Posted by Scott Bywater in Facebook Advertising Sep 17th, 2014 | No Comments »

Got this question come through the other day (my response to follow)…

“What about using Facebook advertising for a networking / training event you want people to attend (and collecting the details of those who do attend on the night).

I get that advertising your group with a free opt-in is a good strategy to get their details and then later ‘sell’ your events etc to them, what about using FB advertising to get bums on seats for the event itself? Or do you think FB is not a great way to advertise an event?”

My response:

Before I give my answer, let me just say that ANY BUSINESS OWNER could be running events (and they’re a great idea).

If you’re a hairdresser, you could run events on how to style your hair.

If you have a clothes shop, you could run events on how to look your best or how to dress for success.

If you’re an accountant, you could run events on how to save tax, or how to cut down on paperwork by 85%.

Ok, now let’s get stuck into the specifics…

While I have seen people get “bums on seats” from Facebook for an event, they have been very savvy marketers… doing a lot of testing.

If you want to go down this line, here’s what I’d suggest:

Make sure you get registrations on the web page, and then market to them afterwards to get them to the event.

Why? Because you’ve got two hoops you’ve got to jump through:

1. Registration
2. Getting registrants to turn up.

BUT here’s what I’d recommend for the majority of business owners:

Send people to an opt-in page with a special report offer.

Follow up with a series of auto responder emails (perhaps with video) that lead people into a seminar.

Not only will this allow you to get more opt-ins of whom you can follow up later…

When people do register, they’ll be more qualified.

They’ll know your information…

They’ll like you…

& they’ll trust you…

And you don’t need to be a super-savvy marketer, you can let your
super-duper content speak for you.

Test both approaches if you like (they can both work), but that’s what
I’d recommend.

Got any more questions on Facebook Advertising?

Hit reply and I’ll try and answer them on an upcoming email.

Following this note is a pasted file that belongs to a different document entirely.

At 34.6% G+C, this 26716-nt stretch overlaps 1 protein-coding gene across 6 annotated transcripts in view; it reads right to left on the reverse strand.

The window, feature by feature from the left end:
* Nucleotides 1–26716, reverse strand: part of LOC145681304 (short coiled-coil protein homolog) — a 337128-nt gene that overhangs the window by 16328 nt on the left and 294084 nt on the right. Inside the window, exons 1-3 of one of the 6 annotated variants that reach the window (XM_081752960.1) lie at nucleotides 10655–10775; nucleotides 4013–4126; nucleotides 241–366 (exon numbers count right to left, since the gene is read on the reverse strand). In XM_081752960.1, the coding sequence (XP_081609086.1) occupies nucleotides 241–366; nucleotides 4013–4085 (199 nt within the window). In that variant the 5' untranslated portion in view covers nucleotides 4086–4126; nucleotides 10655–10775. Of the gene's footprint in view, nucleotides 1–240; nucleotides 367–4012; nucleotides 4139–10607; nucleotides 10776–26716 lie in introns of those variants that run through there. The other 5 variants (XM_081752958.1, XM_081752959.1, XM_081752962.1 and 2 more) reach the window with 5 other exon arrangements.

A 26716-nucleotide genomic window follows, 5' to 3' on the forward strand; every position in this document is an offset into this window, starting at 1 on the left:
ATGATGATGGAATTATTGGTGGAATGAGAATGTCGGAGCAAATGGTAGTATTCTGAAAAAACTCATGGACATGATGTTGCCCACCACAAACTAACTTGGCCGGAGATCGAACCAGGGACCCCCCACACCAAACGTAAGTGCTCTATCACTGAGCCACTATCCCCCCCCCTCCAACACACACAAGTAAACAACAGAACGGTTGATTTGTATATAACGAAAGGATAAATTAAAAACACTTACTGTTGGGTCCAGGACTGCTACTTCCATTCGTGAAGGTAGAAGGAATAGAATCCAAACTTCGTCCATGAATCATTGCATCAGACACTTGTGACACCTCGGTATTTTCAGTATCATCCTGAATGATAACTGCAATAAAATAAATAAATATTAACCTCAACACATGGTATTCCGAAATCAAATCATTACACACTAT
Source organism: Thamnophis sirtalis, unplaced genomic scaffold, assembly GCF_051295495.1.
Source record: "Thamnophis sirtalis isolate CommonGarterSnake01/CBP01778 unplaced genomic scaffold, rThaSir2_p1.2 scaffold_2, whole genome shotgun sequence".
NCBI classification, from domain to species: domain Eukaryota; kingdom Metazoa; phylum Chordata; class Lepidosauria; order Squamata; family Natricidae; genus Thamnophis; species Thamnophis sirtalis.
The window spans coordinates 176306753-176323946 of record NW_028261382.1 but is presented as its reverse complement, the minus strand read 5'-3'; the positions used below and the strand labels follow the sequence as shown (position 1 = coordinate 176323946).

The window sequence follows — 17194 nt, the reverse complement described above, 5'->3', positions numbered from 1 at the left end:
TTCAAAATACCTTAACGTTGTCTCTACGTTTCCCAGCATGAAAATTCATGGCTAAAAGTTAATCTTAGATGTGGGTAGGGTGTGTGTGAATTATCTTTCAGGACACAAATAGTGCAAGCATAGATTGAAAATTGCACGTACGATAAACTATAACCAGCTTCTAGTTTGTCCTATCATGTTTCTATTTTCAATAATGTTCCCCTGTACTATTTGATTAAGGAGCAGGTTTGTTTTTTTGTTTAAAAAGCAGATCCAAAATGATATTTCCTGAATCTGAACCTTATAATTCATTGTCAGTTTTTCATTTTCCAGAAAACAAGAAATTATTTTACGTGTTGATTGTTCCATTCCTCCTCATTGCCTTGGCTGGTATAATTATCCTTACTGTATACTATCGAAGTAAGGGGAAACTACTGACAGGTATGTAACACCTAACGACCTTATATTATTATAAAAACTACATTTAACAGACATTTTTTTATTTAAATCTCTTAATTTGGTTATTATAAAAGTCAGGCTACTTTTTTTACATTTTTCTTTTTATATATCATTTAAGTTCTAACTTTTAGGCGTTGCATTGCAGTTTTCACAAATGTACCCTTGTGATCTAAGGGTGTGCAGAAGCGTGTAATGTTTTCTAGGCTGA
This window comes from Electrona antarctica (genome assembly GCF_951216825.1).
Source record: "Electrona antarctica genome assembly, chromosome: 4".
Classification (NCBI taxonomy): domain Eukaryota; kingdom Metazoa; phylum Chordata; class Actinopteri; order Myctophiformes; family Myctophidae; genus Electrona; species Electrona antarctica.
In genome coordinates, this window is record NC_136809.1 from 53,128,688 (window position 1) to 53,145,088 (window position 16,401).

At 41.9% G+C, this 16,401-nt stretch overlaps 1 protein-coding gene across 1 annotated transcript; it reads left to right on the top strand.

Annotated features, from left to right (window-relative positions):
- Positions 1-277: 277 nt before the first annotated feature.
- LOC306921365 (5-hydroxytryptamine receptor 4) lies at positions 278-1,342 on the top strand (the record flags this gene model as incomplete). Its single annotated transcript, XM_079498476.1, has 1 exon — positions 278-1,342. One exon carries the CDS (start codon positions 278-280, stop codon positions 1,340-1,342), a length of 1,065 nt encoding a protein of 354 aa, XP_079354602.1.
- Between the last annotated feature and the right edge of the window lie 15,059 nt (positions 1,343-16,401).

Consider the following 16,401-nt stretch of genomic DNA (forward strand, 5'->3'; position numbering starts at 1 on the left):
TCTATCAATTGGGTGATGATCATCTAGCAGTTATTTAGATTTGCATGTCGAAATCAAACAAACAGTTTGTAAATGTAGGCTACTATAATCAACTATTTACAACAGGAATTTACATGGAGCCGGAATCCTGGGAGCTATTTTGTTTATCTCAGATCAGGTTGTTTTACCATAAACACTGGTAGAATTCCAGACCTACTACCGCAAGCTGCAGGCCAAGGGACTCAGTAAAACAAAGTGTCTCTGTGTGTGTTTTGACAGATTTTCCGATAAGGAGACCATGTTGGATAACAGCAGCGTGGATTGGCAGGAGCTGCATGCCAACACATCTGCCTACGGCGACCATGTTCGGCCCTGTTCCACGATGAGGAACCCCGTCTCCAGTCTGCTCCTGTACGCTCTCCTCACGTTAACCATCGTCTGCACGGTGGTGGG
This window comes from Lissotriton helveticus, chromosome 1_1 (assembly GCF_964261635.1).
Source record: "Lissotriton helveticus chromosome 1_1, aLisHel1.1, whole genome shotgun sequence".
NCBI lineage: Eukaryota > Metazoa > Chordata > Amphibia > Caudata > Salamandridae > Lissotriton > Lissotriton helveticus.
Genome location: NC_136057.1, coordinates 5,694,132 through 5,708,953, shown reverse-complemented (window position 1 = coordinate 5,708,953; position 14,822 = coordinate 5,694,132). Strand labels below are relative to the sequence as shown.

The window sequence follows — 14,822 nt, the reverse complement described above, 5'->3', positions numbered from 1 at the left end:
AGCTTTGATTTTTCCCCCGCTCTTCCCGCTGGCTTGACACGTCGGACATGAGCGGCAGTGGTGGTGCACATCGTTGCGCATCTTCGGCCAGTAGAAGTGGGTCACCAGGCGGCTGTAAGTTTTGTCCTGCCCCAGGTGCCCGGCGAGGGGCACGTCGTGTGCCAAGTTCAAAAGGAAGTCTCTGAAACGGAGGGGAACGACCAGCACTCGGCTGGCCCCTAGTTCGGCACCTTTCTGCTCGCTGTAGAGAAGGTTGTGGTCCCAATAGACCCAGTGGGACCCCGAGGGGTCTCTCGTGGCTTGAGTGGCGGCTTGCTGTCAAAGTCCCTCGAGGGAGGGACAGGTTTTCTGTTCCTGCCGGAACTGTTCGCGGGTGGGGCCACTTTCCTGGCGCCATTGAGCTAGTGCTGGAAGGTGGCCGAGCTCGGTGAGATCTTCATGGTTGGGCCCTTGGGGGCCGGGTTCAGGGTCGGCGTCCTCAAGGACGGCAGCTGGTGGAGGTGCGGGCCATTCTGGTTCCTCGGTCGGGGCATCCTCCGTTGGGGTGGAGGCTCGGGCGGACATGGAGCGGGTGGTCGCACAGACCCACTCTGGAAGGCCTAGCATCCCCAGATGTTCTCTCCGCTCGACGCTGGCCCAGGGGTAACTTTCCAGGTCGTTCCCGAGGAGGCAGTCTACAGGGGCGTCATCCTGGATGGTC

Posted by Scott Bywater in Facebook Advertising Sep 16th, 2014 | No Comments »

If you’ve tried Facebook Advertising and found it’s not working
for you…

But Google Adwords does…

This is probably why.

Google Adwords is like the new world Yellow Pages.

Facebook Advertising is like the new world of newspapers, although
you can test far more accurately and start with less money…

Think about it…

With Google Adwords, someone is looking for what you sell.

With Facebook ads, they’re not.

So while if someone looks up plumber on Google, they’ll go to
your page… get your number and call you.

If someone does the same thing on Facebook, that’s unlikely.

Particularly NOT if you send them to your home page.

Use Facebook to build a relationship instead.

Collect their email address in exchange for something of value.

Build a relationship educating new subscriber to what you have
to offer.

Sell once you have built more of a relationship, and a greater
degree of trust.

Just like newspaper advertising, Facebook Advertising works…
only it’s way more targeted and cheaper to test.

But you can’t advertise in the newspaper the same way as you
advertise in the Yellow Pages.

And you can’t advertise in Facebook the same way as you advertise
in Google.

Got more questions about Facebook Advertising?

Just hit reply and I promise to answer them personally.

Posted by Scott Bywater in Facebook Advertising Sep 9th, 2014 | No Comments »

“Everything old is new again”

One of my clients just got back from a Dan Kennedy seminar
in the US and repeated the one liner above to
me.

It got me thinking about Facebook Advertising.

I’ve been spending evenings and weekends learning this stuff,
and while it’s an incredibly powerful medium and there’s lots of
nuances to it like retargeting, likes, frequency, ad fatigue, etc.
in essence success on Facebook boils down to 3
things:

1. Focusing on the right target market
2. Ads / landing pages with a good hook & copy
3. Strong follow up

Sounds remarkably familiar to the old forms of lead generation,
doesn’t it?

 

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